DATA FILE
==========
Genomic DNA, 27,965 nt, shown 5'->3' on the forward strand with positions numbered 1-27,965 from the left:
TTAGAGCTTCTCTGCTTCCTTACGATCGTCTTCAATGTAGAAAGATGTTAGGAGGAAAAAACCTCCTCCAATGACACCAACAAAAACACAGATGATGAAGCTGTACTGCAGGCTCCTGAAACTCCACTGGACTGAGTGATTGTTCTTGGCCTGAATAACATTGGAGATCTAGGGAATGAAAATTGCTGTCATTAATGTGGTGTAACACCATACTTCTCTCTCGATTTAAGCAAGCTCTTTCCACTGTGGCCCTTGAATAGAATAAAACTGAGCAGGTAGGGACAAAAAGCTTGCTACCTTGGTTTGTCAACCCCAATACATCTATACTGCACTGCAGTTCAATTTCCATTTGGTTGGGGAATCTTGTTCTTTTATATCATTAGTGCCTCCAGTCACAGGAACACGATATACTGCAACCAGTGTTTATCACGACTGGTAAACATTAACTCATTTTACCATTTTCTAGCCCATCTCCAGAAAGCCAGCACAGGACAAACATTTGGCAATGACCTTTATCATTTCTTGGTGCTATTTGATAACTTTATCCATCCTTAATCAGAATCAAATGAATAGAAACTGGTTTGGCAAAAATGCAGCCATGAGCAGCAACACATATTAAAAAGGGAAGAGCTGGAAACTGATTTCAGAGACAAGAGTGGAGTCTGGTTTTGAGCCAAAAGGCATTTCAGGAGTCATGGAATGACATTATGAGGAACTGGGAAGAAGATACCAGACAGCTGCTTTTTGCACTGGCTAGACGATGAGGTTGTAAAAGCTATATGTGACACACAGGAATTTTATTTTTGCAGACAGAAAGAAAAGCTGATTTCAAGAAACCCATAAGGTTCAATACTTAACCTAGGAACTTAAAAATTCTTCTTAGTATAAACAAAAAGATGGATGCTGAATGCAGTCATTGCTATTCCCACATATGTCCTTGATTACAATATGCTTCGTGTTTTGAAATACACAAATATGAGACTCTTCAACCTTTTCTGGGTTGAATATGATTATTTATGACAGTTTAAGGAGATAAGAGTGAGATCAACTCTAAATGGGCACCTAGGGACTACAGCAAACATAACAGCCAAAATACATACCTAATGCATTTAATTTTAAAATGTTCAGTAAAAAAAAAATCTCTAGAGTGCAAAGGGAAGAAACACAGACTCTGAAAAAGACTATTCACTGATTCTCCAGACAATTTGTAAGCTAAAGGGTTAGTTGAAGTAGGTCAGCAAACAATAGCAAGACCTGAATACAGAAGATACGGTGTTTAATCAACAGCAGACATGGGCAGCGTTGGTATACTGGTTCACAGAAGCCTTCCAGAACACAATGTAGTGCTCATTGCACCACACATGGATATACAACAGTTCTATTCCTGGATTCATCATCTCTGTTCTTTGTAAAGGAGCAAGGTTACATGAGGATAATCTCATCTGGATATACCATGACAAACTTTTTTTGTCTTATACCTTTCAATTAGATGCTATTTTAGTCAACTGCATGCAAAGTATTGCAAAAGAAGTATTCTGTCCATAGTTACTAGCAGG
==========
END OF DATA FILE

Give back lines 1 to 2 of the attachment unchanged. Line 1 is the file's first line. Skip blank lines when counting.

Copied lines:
Genomic DNA, 27,965 nt, shown 5'->3' on the forward strand with positions numbered 1-27,965 from the left:
TTAGAGCTTCTCTGCTTCCTTACGATCGTCTTCAATGTAGAAAGATGTTAGGAGGAAAAAACCTCCTCCAATGACACCAACAAAAACACAGATGATGAAGCTGTACTGCAGGCTCCTGAAACTCCACTGGACTGAGTGATTGTTCTTGGCCTGAATAACATTGGAGATCTAGGGAATGAAAATTGCTGTCATTAATGTGGTGTAACACCATACTTCTCTCTCGATTTAAGCAAGCTCTTTCCACTGTGGCCCTTGAATAGAATAAAACTGAGCAGGTAGGGACAAAAAGCTTGCTACCTTGGTTTGTCAACCCCAATACATCTATACTGCACTGCAGTTCAATTTCCATTTGGTTGGGGAATCTTGTTCTTTTATATCATTAGTGCCTCCAGTCACAGGAACACGATATACTGCAACCAGTGTTTATCACGACTGGTAAACATTAACTCATTTTACCATTTTCTAGCCCATCTCCAGAAAGCCAGCACAGGACAAACATTTGGCAATGACCTTTATCATTTCTTGGTGCTATTTGATAACTTTATCCATCCTTAATCAGAATCAAATGAATAGAAACTGGTTTGGCAAAAATGCAGCCATGAGCAGCAACACATATTAAAAAGGGAAGAGCTGGAAACTGATTTCAGAGACAAGAGTGGAGTCTGGTTTTGAGCCAAAAGGCATTTCAGGAGTCATGGAATGACATTATGAGGAACTGGGAAGAAGATACCAGACAGCTGCTTTTTGCACTGGCTAGACGATGAGGTTGTAAAAGCTATATGTGACACACAGGAATTTTATTTTTGCAGACAGAAAGAAAAGCTGATTTCAAGAAACCCATAAGGTTCAATACTTAACCTAGGAACTTAAAAATTCTTCTTAGTATAAACAAAAAGATGGATGCTGAATGCAGTCATTGCTATTCCCACATATGTCCTTGATTACAATATGCTTCGTGTTTTGAAATACACAAATATGAGACTCTTCAACCTTTTCTGGGTTGAATATGATTATTTATGACAGTTTAAGGAGATAAGAGTGAGATCAACTCTAAATGGGCACCTAGGGACTACAGCAAACATAACAGCCAAAATACATACCTAATGCATTTAATTTTAAAATGTTCAGTAAAAAAAAAATCTCTAGAGTGCAAAGGGAAGAAACACAGACTCTGAAAAAGACTATTCACTGATTCTCCAGACAATTTGTAAGCTAAAGGGTTAGTTGAAGTAGGTCAGCAAACAATAGCAAGACCTGAATACAGAAGATACGGTGTTTAATCAACAGCAGACATGGGCAGCGTTGGTATACTGGTTCACAGAAGCCTTCCAGAACACAATGTAGTGCTCATTGCACCACACATGGATATACAACAGTTCTATTCCTGGATTCATCATCTCTGTTCTTTGTAAAGGAGCAAGGTTACATGAGGATAATCTCATCTGGATATACCATGACAAACTTTTTTTGTCTTATACCTTTCAATTAGATGCTATTTTAGTCAACTGCATGCAAAGTATTGCAAAAGAAGTATTCTGTCCATAGTTACTAGCAGG